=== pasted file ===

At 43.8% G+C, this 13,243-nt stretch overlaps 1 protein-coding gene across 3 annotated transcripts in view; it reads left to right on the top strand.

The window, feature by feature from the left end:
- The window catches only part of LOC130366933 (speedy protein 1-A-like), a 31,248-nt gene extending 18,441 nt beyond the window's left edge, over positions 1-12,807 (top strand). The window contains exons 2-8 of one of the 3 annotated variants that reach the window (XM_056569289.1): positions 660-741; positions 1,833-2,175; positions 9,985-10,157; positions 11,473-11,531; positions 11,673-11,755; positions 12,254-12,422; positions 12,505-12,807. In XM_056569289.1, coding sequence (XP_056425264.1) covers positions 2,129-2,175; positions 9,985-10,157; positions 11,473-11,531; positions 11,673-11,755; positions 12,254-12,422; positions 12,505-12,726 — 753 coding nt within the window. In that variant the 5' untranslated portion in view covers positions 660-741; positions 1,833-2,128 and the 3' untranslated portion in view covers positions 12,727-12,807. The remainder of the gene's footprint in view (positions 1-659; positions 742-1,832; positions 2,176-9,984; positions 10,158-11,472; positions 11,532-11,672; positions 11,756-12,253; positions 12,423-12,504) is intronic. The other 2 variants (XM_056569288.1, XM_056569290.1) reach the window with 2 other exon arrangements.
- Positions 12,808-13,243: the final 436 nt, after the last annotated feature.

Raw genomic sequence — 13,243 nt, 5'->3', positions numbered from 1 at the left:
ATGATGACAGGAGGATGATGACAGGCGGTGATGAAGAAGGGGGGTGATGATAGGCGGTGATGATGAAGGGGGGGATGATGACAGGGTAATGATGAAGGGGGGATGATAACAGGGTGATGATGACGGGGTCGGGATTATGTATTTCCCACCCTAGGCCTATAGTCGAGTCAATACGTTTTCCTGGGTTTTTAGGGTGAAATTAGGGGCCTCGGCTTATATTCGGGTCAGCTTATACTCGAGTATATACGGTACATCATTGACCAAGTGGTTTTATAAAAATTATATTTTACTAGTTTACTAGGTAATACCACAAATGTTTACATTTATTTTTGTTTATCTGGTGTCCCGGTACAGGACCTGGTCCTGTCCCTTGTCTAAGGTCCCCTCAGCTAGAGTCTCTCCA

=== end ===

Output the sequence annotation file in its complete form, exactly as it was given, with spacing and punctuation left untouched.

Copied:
At 43.8% G+C, this 13,243-nt stretch overlaps 1 protein-coding gene across 3 annotated transcripts in view; it reads left to right on the top strand.

The window, feature by feature from the left end:
- The window catches only part of LOC130366933 (speedy protein 1-A-like), a 31,248-nt gene extending 18,441 nt beyond the window's left edge, over positions 1-12,807 (top strand). The window contains exons 2-8 of one of the 3 annotated variants that reach the window (XM_056569289.1): positions 660-741; positions 1,833-2,175; positions 9,985-10,157; positions 11,473-11,531; positions 11,673-11,755; positions 12,254-12,422; positions 12,505-12,807. In XM_056569289.1, coding sequence (XP_056425264.1) covers positions 2,129-2,175; positions 9,985-10,157; positions 11,473-11,531; positions 11,673-11,755; positions 12,254-12,422; positions 12,505-12,726 — 753 coding nt within the window. In that variant the 5' untranslated portion in view covers positions 660-741; positions 1,833-2,128 and the 3' untranslated portion in view covers positions 12,727-12,807. The remainder of the gene's footprint in view (positions 1-659; positions 742-1,832; positions 2,176-9,984; positions 10,158-11,472; positions 11,532-11,672; positions 11,756-12,253; positions 12,423-12,504) is intronic. The other 2 variants (XM_056569288.1, XM_056569290.1) reach the window with 2 other exon arrangements.
- Positions 12,808-13,243: the final 436 nt, after the last annotated feature.

Raw genomic sequence — 13,243 nt, 5'->3', positions numbered from 1 at the left:
ATGATGACAGGAGGATGATGACAGGCGGTGATGAAGAAGGGGGGTGATGATAGGCGGTGATGATGAAGGGGGGGATGATGACAGGGTAATGATGAAGGGGGGATGATAACAGGGTGATGATGACGGGGTCGGGATTATGTATTTCCCACCCTAGGCCTATAGTCGAGTCAATACGTTTTCCTGGGTTTTTAGGGTGAAATTAGGGGCCTCGGCTTATATTCGGGTCAGCTTATACTCGAGTATATACGGTACATCATTGACCAAGTGGTTTTATAAAAATTATATTTTACTAGTTTACTAGGTAATACCACAAATGTTTACATTTATTTTTGTTTATCTGGTGTCCCGGTACAGGACCTGGTCCTGTCCCTTGTCTAAGGTCCCCTCAGCTAGAGTCTCTCCA